WASHINGTON, Oct 18 (Reuters) – The Biden administration on Wednesday eased broad sanctions on Venezuela’s oil sector in response to an agreement reached between the government and opposition parties over the 2024 elections, the largest reversal of restrictions Trump imposed on Caracas.
A new general license issued by the US Treasury Department allowed OPEC member Venezuela, which had been under strict sanctions since 2019, to produce and export oil to markets of its choice for six months without restrictions.
US Secretary of State Antony Blinken welcomed the electoral concessions made by President Nicolas Maduro, but said Washington had given him until the end of November to begin lifting the ban on opposition presidential candidates and begin releasing political prisoners and Americans “unjustly detained.”
A senior State Department official, who spoke to Reuters on condition of anonymity, threatened to cancel the sanctions relief measures unless Maduro took such action.
The American moves come after months of negotiations in which Washington pressured Caracas to take concrete measures toward holding democratic elections in exchange for lifting some – but not all – of the strict sanctions imposed during the era of former US President Donald Trump.
It also represents an important step in President Joe Biden’s administration’s increased engagement with Maduro on issues ranging from energy to immigration, a shift from Trump’s “maximum pressure” campaign against the socialist government.
Jorge Rodriguez, an official from Venezuela’s ruling party who is leading the government negotiating team in talks with the opposition, told state television later on Wednesday that the easing of sanctions affected all oil activities.
“The possibility of any person or company coming to Venezuela to invest is completely open,” he said.
Maduro’s government and the opposition reached an agreement in Barbados on Tuesday on electoral guarantees to hold internationally monitored elections in the second half of 2024. But the agreement stopped short of Maduro agreeing to reinstate opposition candidates who were barred from holding public office.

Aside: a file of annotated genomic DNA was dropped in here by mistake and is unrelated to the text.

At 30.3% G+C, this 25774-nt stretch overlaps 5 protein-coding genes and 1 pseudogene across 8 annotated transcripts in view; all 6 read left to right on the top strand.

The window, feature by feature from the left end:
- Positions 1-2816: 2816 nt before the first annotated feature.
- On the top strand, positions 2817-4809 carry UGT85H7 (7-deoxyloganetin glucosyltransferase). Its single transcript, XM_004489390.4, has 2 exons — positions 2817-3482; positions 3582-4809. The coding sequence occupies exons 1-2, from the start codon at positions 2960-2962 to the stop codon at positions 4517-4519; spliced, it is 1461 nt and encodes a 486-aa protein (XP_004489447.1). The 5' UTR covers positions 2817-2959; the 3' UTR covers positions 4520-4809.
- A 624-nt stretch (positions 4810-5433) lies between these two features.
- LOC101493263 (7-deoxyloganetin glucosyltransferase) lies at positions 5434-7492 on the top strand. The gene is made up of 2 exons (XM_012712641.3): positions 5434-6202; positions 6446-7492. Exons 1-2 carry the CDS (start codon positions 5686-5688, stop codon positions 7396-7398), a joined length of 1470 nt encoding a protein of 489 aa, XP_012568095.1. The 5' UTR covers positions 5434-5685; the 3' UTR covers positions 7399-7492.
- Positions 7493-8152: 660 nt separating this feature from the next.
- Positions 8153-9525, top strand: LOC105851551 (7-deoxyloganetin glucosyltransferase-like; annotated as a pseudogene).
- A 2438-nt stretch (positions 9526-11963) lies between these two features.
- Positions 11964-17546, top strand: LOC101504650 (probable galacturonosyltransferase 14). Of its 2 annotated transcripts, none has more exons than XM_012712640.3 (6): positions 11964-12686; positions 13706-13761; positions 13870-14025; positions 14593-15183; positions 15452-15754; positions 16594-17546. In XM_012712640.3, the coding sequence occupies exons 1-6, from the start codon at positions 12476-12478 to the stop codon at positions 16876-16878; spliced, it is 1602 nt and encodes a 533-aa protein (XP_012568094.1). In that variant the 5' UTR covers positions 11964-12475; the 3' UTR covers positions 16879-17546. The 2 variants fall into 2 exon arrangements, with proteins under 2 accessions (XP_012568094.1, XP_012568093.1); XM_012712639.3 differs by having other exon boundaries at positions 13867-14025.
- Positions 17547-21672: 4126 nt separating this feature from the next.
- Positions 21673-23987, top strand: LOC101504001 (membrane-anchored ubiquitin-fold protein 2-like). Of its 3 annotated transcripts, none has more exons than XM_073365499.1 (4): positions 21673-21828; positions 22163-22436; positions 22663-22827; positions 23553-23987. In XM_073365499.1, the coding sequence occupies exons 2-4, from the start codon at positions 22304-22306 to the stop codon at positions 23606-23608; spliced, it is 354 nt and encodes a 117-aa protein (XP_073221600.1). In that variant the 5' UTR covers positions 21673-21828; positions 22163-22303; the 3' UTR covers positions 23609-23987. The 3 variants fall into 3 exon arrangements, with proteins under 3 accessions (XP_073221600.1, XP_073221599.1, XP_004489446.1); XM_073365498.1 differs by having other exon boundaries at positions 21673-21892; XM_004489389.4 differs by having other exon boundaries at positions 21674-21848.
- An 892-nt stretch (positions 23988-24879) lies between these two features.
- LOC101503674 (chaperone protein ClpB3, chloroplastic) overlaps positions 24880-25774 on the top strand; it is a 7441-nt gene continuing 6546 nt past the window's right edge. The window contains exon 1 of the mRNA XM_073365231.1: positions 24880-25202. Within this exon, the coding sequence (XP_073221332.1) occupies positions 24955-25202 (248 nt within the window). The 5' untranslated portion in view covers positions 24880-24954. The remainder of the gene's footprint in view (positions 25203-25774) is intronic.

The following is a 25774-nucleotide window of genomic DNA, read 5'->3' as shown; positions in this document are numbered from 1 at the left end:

Blinken said in a statement that the United States is acting “consistent with our long-standing commitment to ease US sanctions in response to concrete steps toward competitive elections and respect for human rights and fundamental freedoms.”
Wednesday’s announcements eased some of the toughest sanctions Venezuela had faced but left in place a number of other restrictions.
However, the US actions could reopen Venezuela’s doors to dozens of oil companies with frozen or reduced operations in Venezuela.
The United States imposed harsh sanctions on Venezuela to punish Maduro’s government after his re-election in 2018, which the United States and other Western governments rejected as a sham. Since 2019, US sanctions have prevented state oil company PDVSA from exporting to selected markets.
Venezuela’s troubled oil sector
The changes announced on Wednesday include the issuance of a six-month general license allowing the production, sale and export of Venezuelan crude oil and gas, without restrictions on customers or destinations, and another general license allowing dealings with Minerven – the Venezuelan state-owned gold mining company. a company.
But the US Treasury Department said in a statement that it is prepared to revoke those licenses at any time if Maduro’s representatives fail to follow through on their commitments in the agreement with the opposition.
The Treasury also said it had lifted a ban on secondary trading on certain Venezuelan sovereign bonds and the debt and shares of state oil company PDVSA, although the ban on trading in Venezuela’s primary bond market remains in place.
The United States is seeking ways to boost global flows of oil to mitigate rising prices resulting from sanctions imposed on Russia and OPEC+ decisions to reduce production.
But oil industry experts said that the chances of Venezuela’s exports compensating for these cuts are slim in the absence of a significant increase in investment in the country’s damaged oil sector.
Two decades of mismanagement and insufficient investment, coupled with US oil sanctions since 2019, are expected to thwart the ability of state-run PDVSA to quickly return to cash-paying oil markets and offer its crude at fair prices.
Talks between the government and the opposition, aimed at providing a way out of Venezuela’s ongoing political and economic crisis, were held on Tuesday for the first time in nearly a year. They agreed to hold further meetings at an unspecified date.
The agreement they announced stipulates that each side can choose its 2024 candidate according to its own internal rules, but it does not remove the ban on some opposition figures – including the primary candidate in the October 22 primaries, Maria Corina Machado – that prevents them from taking office.
Opposition sources said that they have not given up trying to lift this ban.
Reporting by Matt Spitalnick; (Additional reporting by Mariana Parraja, Myla Armas, Vivian Sequeira, Daisy Buitrago and David Aller) Editing by Josie Kao, Lisa Shoemaker and Grant McCall
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